When I was told that I would be reporting on Limmud for the JC, I didn’t quite know what to expect.
I’d never been to Limmud before. In the particular circle of UK Jews I grew up in, Limmud just wasn’t a thing. If I ever thought about it at all, it was in terms of dismissal. I wasn’t interested in taking part in drum circles, for example, or kabbalistic discussions on sexual fluidity in Shir HaShirim. Limmud was a gathering of heretical hippies, as far as I was concerned, and very much not for me.
But over the last decade, my attitude had changed, along with my Judaism, and so I greeted the prospect of Limmud with wary enthusiasm. As I set out for Birmingham, gale force winds buffeting my car, I resolved to go in with an open mind.
I was, in fact, blown away — not by the wind but by the festival, which exceeded all my expectations.
Firstly, the organisation was extremely impressive. As one of my colleagues remarked: “At party conferences they must pay a huge amount for some organisation to set this up — and it’s done just as well here by volunteer teams.”
Everything, from the food and the information desk to the signs pointing the way to the various sessions, was excellent — especially when taking into account the thousands of people the festival is catering to, both figuratively and literally.
But perhaps even more impressive was the quality of the sessions on offer. I can’t speak for those I didn’t go to, of course — and with over 1,000 options over the course of the festival, there were bound to have been some duds among the diamonds. However, the sessions I attended, on topics including feminism, LGBT issues and Israeli politics, were well thought out and engaging, in each instance making me consider aspects of these issues in ways I had not thought of before.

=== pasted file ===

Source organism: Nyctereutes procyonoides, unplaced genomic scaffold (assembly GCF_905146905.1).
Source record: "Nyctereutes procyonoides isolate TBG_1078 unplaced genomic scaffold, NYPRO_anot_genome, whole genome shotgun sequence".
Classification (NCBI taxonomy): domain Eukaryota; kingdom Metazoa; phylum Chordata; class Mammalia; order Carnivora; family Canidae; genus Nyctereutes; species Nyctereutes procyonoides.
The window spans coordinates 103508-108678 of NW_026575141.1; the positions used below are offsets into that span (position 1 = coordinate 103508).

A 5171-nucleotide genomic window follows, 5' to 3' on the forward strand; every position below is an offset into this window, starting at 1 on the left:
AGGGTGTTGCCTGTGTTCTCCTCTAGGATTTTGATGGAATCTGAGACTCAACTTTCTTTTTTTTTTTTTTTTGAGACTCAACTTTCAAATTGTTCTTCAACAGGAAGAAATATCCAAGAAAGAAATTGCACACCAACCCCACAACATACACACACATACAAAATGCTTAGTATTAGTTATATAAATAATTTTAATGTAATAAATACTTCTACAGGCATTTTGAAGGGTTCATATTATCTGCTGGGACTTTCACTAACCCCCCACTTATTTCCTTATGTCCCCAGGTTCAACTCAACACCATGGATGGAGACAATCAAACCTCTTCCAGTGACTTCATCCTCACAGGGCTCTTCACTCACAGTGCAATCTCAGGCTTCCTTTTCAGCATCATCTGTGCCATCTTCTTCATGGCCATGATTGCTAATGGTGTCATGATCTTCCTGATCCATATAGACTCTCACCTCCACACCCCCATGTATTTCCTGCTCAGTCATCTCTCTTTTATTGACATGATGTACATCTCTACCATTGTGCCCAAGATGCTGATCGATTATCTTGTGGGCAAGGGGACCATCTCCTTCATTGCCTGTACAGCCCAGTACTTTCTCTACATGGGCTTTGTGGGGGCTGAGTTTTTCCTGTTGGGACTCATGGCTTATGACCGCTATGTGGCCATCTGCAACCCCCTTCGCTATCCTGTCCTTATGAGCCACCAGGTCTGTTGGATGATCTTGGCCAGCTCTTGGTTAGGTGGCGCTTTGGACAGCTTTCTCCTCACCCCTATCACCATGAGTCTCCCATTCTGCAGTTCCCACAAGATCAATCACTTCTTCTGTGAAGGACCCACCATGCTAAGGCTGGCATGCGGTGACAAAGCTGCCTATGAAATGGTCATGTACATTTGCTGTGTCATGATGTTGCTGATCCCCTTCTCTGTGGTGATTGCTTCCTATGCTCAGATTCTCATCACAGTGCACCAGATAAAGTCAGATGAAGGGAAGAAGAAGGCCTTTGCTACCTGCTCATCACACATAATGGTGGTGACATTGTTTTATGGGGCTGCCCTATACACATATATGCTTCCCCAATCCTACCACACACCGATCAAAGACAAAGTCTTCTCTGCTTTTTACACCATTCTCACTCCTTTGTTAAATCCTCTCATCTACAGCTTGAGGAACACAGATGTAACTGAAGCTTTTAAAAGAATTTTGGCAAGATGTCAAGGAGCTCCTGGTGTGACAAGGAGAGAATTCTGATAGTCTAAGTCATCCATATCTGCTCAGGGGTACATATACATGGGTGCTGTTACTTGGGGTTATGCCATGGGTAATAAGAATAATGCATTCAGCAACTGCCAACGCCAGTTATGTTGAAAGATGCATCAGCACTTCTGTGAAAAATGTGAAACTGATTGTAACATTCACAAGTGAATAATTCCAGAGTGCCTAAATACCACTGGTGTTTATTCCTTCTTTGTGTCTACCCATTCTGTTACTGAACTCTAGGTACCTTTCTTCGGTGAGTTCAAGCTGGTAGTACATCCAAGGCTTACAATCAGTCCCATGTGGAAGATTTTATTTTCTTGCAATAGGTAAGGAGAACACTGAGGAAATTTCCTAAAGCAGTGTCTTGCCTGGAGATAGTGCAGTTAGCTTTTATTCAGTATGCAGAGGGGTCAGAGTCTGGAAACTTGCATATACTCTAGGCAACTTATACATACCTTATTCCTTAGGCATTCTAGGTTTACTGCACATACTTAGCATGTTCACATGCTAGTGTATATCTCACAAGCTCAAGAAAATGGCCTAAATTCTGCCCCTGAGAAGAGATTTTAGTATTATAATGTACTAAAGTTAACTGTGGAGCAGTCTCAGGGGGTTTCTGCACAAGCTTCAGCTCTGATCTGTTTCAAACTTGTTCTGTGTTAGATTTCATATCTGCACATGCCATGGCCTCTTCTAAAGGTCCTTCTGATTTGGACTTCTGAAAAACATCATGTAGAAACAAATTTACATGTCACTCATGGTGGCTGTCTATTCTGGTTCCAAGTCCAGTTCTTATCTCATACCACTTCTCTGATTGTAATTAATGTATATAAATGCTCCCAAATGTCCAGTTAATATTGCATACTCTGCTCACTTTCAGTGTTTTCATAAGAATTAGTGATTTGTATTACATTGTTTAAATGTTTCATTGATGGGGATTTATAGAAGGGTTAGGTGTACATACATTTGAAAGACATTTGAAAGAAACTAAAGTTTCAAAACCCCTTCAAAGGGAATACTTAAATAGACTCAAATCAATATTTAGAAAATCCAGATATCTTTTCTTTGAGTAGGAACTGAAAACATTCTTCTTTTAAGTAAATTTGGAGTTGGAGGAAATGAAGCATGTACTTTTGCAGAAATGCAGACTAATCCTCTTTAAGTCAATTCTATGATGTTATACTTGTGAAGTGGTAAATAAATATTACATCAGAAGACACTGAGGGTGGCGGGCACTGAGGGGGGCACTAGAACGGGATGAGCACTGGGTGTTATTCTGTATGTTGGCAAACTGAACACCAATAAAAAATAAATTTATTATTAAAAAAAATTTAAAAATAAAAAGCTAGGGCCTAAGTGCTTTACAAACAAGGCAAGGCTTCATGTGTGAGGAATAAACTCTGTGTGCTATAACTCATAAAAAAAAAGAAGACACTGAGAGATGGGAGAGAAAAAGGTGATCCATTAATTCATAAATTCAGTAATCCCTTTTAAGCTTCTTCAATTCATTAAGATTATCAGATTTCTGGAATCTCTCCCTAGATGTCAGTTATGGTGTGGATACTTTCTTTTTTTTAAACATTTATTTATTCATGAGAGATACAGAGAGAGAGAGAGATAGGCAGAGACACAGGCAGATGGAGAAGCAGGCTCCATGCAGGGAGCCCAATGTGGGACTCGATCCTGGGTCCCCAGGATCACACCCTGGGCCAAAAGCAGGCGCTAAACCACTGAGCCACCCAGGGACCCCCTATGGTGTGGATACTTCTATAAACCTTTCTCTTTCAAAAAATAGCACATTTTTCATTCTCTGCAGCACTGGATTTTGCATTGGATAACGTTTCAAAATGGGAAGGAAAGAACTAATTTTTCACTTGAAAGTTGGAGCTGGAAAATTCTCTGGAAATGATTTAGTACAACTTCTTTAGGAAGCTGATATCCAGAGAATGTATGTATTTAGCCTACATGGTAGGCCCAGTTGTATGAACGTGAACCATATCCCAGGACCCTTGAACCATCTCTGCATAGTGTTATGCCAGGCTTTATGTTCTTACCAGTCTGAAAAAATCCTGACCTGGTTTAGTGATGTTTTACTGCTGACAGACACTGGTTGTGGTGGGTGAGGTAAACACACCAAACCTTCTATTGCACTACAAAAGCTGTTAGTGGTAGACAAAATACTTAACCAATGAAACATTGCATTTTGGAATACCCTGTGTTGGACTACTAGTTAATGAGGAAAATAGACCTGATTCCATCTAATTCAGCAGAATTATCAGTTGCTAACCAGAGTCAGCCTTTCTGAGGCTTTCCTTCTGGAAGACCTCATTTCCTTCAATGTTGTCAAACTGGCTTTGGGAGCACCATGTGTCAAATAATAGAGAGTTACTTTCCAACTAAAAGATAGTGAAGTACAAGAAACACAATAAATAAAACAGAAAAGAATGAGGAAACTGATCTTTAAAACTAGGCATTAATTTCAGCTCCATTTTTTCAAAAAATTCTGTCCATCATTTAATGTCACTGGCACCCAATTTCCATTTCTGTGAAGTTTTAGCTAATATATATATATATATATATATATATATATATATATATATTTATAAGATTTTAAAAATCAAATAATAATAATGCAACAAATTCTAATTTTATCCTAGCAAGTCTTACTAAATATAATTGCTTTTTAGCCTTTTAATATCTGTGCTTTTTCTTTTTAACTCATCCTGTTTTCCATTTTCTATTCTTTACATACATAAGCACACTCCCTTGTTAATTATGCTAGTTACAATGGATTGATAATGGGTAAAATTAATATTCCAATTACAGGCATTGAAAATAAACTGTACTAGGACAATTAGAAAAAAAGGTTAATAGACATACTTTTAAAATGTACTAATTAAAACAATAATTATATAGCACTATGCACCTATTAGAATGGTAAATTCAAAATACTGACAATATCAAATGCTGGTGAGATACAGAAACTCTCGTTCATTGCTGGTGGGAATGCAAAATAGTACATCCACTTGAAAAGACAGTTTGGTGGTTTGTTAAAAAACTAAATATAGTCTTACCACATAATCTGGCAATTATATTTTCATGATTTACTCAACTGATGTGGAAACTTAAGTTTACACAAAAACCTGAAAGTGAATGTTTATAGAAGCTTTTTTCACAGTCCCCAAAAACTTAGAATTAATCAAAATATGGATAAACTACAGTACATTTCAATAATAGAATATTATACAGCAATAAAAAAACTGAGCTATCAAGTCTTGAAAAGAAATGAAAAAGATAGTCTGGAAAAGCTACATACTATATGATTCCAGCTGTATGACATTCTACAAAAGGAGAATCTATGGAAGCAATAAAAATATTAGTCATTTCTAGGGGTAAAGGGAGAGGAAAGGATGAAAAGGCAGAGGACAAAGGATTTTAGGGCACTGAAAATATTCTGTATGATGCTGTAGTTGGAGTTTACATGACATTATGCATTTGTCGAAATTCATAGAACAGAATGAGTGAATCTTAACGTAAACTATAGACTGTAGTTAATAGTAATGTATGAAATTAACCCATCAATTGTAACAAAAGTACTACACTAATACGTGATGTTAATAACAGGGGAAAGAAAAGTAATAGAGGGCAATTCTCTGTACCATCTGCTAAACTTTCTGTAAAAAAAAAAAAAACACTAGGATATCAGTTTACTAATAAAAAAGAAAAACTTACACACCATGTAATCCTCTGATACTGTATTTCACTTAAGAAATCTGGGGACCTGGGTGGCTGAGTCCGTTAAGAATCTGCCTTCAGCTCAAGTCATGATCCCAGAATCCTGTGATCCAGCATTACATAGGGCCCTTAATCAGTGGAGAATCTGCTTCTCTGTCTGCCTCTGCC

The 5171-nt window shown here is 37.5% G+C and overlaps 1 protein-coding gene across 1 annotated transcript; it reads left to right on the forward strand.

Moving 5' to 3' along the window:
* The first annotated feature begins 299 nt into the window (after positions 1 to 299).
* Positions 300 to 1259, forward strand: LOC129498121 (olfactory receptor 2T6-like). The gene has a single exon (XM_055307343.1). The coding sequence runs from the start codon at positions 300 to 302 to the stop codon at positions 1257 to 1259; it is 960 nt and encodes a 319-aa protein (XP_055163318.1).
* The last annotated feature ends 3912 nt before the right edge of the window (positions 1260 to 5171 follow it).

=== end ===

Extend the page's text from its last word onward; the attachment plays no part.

The festival-goers, as I suspected, were a diverse crowd –—but I am not sure I had fully appreciated just how diverse they would be. Orthodox mingled with Masorti, Reform, Liberal and possibly other denominations I haven’t even heard of. Men wearing kippot queued for lunch together with women wearing kippot and people who identify as non-binary wearing kippot. Topics were debated not just during the sessions, but in the bars and dining areas. To my amusement, I happened to overhear a discussion by a group of people, sitting a metre away from me, about the pros and cons of the JC, completely oblivious to the fact that a journalist for the paper was sitting right next to them (I decided to remain anonymous and spare their blushes).
I came away from the festival with more knowledge than when I went in, and with the words of King Solomon from Proverbs ringing in my ears: “Its [the Torah’s] ways are pleasant, and all of its paths are peaceful”.
As we head into what is likely to be another difficult year, I will look back fondly at the few days I spent near Birmingham, where Jews of all stripes could come together in an atmosphere of mutual respect and harmony. And when December rolls around, I won’t be waiting for the JC to ask me to go to Limmud — I’ll be the first to volunteer.